(function() { var ga = document.createElement('script'); ga.type = 'text/javascript'; ga.async = true; ga.src = ('https:' == document.location.protocol ? 'https://' : 'http://') + 'stats.g.doubleclick.net/dc.js'; var s = document.getElementsByTagName('script')[0]; s.parentNode.insertBefore(ga, s); })();

Educational resources manager explains it all, with analogy

MCGHEE TYSON AIR NATIONAL GUARD BASE, Tenn. -- Master Sgt. Stephen Fraley, left, and Master Sgt. Juan Castro connect the training and education needs of the Air National Guard, government agencies and other services here July 28, 2014, with resources available at the I.G. Brown Training and Education Center. (U.S. Air National Guard photo by Tech. Sgt. Jonathan Young/Released)

MCGHEE TYSON AIR NATIONAL GUARD BASE, Tenn. -- Master Sgt. Stephen Fraley, left, and Master Sgt. Juan Castro connect the training and education needs of the Air National Guard, government agencies and other services here July 28, 2014, with resources available at the I.G. Brown Training and Education Center. (U.S. Air National Guard photo by Tech. Sgt. Jonathan Young/Released)

MCGHEE TYSON AIR NATIONAL GUARD BASE, Tenn. -- The I.G. Brown Training and Education Center here offers more than enlisted professional military education. Its conferences, professional and continuing education, and network productions draw thousands on campus, annually.

Master Sgt. Stephen Fraley, TEC's manager of educational resources and administrative operations, handled them all well enough, said his peers.

"He can organize things better than anyone I have ever known," said Tammie Smeltzer, director of PCE. "His positon has knowledge on everything."

Since his arrival, Fraley helped coordinate 57 conferences and workshops, and 143 PCE classes with more than 12,500 students. He also helped control $66 million in assets, comprising 19 main buildings, including 10 dormitories, five lecture facilities and 35 classrooms.

"It's been busy, and that's good for TEC," said Fraley.

Fraley recently announced that he would depart his position this Fall, but not before training a successor, as well as help manage some busy weeks ahead.

"I guess I'd call him a 'jack of all trades,'" said Smeltzer, in her analogy. "My biggest fear is that we don't capture the many things Steve takes care of here, or those things many take for granted."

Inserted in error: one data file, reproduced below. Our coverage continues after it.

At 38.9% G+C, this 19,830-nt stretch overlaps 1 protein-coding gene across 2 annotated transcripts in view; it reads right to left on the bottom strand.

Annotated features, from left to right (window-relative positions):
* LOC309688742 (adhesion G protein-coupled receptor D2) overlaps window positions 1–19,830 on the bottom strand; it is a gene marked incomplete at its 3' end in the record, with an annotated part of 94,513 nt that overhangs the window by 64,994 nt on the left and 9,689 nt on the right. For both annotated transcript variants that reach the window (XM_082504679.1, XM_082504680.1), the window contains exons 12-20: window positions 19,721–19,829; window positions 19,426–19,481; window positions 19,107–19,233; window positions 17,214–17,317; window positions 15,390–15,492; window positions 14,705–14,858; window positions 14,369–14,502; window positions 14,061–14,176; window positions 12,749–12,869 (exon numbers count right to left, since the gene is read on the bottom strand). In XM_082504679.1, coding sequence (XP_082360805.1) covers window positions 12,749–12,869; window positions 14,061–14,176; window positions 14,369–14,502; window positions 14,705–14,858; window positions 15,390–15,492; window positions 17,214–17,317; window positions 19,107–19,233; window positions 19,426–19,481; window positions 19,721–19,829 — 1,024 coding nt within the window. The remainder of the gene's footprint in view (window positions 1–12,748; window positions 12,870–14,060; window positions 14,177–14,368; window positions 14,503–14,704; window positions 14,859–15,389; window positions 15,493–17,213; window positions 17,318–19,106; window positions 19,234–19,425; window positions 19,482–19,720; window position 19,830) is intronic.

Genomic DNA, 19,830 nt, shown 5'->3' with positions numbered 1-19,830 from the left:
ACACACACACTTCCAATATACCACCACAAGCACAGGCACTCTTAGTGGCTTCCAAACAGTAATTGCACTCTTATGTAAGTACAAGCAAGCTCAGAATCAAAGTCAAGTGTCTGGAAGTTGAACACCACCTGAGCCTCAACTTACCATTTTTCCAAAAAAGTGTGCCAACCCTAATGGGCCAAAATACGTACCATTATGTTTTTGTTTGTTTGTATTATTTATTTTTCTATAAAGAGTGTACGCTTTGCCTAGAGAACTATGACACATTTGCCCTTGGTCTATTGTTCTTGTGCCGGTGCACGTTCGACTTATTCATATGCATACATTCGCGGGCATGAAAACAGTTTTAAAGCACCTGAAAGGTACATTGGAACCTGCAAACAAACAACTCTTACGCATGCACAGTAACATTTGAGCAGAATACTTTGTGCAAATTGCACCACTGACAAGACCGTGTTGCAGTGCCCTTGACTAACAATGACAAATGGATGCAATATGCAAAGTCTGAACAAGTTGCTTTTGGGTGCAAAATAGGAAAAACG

Fraley helped to explain the demands of all those things in a fun way, or through similar analogies.

"The way you eat an elephant, is one bite at a time," and Fraley remembered that analogy, among other approaches, when he arrived nearly three years ago. TEC's elephants included some very complicated and demanding events, he said, but that approach served him well in tackling them.

"You could say, our goal was to make a change, one class at a time, or one customer at a time, to get everyone to make TEC their first choice," said Fraley.

Fraley said that he assumed a voluntary force development position here after serving at the National Guard Bureau. The TEC molded his position to organize an inflow of PCE, conferences and other uses of the campus.

Fraley said that he reached out to a broad area and tried to meet everyone's request to use the campus during open times, between Airman Leadership School and NCO Academy sessions.

"We use as much of our facilities the best we can for the taxpayers, so that we're not air conditioning empty spaces," said Fraley.

In addition to the Air National Guard's directed use of the campus, Fraley hoped to improve word-of-mouth business from across the government agencies and the other services.

The Air War College, the U.S. MEPCOM, the Civil Air Patrol, the Army, the Navy, and many more agencies and units, arrived.

"They realized that we're a value to them," said Fraley. He said that few training facilities compete with the central location, the low-cost, and the inclusions of the dining facility, the Base Exchange, the classrooms, the dormitories, the fitness facility, and the base security, among other benefits.

Now, Fraley's goal is to train his successor "to drink from a fire hose" of processes and information.

Fraley said that analogy is good way to understand the challenges for newcomer Master Sgt. Juan Castro, his soon-to-be replacement.

Castro reviewed the stream of data, emails, phone calls, itineraries, schedules, students, billeting and registrations managed through Fraley's desk.

"I'm looking forward to learning the responsibilities," said Castro, who arrived here after nearly nine years with U.S. Southern Command as an airborne linguist.

"This August is a large month for us," said Fraley.

Fraley also coaches high school running backs. He tells them that, when they think they are going down, to take just one more step.

"I think about that too when things here get busy and stressful," said Fraley.

As an assistant football coach, Fraley helped drive his small Christian school football team in Chattanooga, Tenn., to the 2013 state quarterfinals, 11-2.

Fraley said that he enjoys serving as a positive role model to the youth in his community.

In his final analogy, it also contributes to TEC's successful mission.

"Much like a playbook we have a series of procedures and process here, and if they are executed the way they should be done, we are successful," said Fraley.